Healthcare Technology Featured Article

June 26, 2012

Notorious Collection Agency Pursued by Congress and the Press



The company known for aggressively hounding patients over billing inquiries has found themselves on the reciprocating end of the hospital bed. So far, the press has vigilantly followed Accretive Health through a series of scandals involving lawsuits with Michigan’s Attorney General and the resignation of a medical enterprise’s CEO. But reports indicate that there is even more trouble in store for the notorious collection agency, and much like the company’s top agents, U.S. Congress will not ease up from their demands, regardless of Accretive Health’s current state of vulnerability.

It seems that U.S. lawmakers have joined forces with the press in their efforts to uncover the truth. Moreover, two members of the U.S. House of Representatives have announced to the press that Accretive Health has failed to produce documents relating to their collection practices as Congress requests. Reports also indicate that the agency has failed to respond to Congress’ requests to reschedule meetings after they were cancelled. The relentless pursuit of Congress is one more event that alludes to Accretive Health’s downward spiral.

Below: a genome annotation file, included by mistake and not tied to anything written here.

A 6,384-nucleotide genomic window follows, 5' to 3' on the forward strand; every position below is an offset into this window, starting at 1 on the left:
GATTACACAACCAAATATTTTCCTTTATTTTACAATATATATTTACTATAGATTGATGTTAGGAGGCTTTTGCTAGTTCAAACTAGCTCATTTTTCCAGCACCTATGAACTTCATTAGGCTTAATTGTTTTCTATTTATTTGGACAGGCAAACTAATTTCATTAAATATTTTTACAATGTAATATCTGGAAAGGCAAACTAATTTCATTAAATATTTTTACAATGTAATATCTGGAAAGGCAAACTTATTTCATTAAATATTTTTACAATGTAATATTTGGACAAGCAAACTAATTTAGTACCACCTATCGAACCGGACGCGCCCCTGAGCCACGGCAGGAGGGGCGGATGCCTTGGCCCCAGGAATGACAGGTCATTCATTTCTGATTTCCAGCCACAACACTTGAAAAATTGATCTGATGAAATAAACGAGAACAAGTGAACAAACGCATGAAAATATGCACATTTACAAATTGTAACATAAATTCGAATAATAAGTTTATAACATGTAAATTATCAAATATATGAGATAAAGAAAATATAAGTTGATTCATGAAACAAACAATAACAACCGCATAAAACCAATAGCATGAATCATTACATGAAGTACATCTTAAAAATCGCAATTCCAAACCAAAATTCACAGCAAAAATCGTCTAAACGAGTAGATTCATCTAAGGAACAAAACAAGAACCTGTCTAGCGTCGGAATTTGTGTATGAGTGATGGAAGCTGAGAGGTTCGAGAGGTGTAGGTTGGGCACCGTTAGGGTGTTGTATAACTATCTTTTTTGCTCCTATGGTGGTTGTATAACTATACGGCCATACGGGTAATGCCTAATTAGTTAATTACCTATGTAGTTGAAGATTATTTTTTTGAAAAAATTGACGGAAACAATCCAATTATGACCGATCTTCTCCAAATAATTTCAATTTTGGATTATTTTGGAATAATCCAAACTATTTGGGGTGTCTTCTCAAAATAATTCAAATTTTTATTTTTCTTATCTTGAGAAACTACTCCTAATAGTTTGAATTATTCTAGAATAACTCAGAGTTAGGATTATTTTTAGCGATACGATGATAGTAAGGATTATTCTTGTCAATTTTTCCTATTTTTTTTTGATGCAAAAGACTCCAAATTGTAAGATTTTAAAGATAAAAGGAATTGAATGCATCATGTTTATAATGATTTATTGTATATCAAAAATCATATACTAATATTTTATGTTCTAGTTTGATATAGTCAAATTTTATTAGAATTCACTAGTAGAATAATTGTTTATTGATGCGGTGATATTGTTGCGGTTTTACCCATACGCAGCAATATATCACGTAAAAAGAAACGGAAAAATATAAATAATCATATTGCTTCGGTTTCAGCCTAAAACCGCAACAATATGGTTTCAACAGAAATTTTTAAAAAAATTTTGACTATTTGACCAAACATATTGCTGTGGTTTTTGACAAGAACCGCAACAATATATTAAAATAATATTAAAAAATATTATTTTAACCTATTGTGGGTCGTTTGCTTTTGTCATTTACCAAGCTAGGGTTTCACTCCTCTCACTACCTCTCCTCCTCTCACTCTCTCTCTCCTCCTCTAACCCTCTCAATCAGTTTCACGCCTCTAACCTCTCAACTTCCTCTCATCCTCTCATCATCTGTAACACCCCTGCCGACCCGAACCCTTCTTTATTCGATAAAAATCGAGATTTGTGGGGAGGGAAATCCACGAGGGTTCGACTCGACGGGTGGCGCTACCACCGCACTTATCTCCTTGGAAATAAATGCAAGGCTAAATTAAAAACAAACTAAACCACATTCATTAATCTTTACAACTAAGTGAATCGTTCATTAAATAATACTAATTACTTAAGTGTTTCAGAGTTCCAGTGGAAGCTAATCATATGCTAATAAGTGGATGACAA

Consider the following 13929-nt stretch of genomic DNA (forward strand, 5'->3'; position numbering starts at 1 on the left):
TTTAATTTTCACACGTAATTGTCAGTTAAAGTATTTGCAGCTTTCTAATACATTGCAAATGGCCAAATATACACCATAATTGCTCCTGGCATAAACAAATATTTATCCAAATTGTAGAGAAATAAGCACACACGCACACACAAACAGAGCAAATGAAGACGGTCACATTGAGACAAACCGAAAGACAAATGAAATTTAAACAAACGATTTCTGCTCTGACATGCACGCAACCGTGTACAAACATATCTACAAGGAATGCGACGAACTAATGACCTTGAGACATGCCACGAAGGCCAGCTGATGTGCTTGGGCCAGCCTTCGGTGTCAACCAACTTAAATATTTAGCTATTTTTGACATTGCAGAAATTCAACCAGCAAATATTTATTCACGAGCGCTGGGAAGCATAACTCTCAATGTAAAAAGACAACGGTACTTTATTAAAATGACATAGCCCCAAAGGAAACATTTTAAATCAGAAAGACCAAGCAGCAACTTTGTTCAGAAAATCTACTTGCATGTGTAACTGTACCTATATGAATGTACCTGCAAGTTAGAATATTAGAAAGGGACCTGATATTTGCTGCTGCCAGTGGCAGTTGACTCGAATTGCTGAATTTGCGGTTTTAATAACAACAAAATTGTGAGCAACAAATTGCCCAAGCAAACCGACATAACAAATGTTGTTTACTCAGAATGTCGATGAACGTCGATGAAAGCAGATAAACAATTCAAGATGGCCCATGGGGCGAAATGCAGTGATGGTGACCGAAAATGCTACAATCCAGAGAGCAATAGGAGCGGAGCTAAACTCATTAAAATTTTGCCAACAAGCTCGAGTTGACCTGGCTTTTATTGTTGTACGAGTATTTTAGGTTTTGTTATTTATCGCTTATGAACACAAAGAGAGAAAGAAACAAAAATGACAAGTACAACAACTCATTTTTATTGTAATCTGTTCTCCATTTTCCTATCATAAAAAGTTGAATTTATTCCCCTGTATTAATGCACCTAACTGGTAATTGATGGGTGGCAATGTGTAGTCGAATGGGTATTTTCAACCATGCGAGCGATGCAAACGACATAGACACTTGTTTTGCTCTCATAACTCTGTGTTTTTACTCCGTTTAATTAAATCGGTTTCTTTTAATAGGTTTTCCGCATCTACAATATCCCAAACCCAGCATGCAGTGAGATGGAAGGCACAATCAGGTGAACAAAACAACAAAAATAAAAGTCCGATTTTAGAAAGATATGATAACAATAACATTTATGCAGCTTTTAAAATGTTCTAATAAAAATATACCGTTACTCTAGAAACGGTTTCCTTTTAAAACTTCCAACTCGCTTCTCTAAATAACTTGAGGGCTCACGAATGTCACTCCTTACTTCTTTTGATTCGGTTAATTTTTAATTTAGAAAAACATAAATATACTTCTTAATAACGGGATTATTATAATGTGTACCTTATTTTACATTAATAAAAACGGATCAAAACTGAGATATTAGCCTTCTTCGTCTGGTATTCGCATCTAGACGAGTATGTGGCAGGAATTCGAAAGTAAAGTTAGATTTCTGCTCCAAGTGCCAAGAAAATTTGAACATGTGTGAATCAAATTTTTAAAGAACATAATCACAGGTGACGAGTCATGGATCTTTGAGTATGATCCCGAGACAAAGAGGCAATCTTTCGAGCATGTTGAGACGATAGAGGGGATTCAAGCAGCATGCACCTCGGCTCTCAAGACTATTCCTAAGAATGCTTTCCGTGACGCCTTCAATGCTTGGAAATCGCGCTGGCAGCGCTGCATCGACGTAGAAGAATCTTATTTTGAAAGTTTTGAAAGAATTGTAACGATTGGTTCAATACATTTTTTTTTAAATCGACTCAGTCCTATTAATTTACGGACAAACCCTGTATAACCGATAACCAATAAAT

Accretive Health was once a reputable collection agency that succeeded in reducing the outstanding debt consuming Michigan hospitals in 2010. But one stolen laptop unveiled one of the biggest scandals involving collection agencies to date. Michigan’s Attorney General, Lori Swanson, was aghast by the security breaches brought to her attention upon the recovery of the stolen data and immediately pursued litigation against the agency. But as the investigation of the company continued, it became apparent that compromised data was merely the tip of the iceberg. Soon after, it was revealed that the company’s success in turning around the deficit was the result of egregious and unlawful collection practices.

The company’s demise was first witnessed at the New York Stock Exchange, where Accretive Health’s shares dropped by half. As their shares continued to drop, litigations and terminated contracts emerged. The last highly publicized event before their contention with Congress as announced this week, was over the resignation of Fairview Health Services, CEO, Mark Eustis, who hired Accretive Health as a method of reducing the debt accumulated by the Minnesota hospital chain.




Edited by Brooke Neuman




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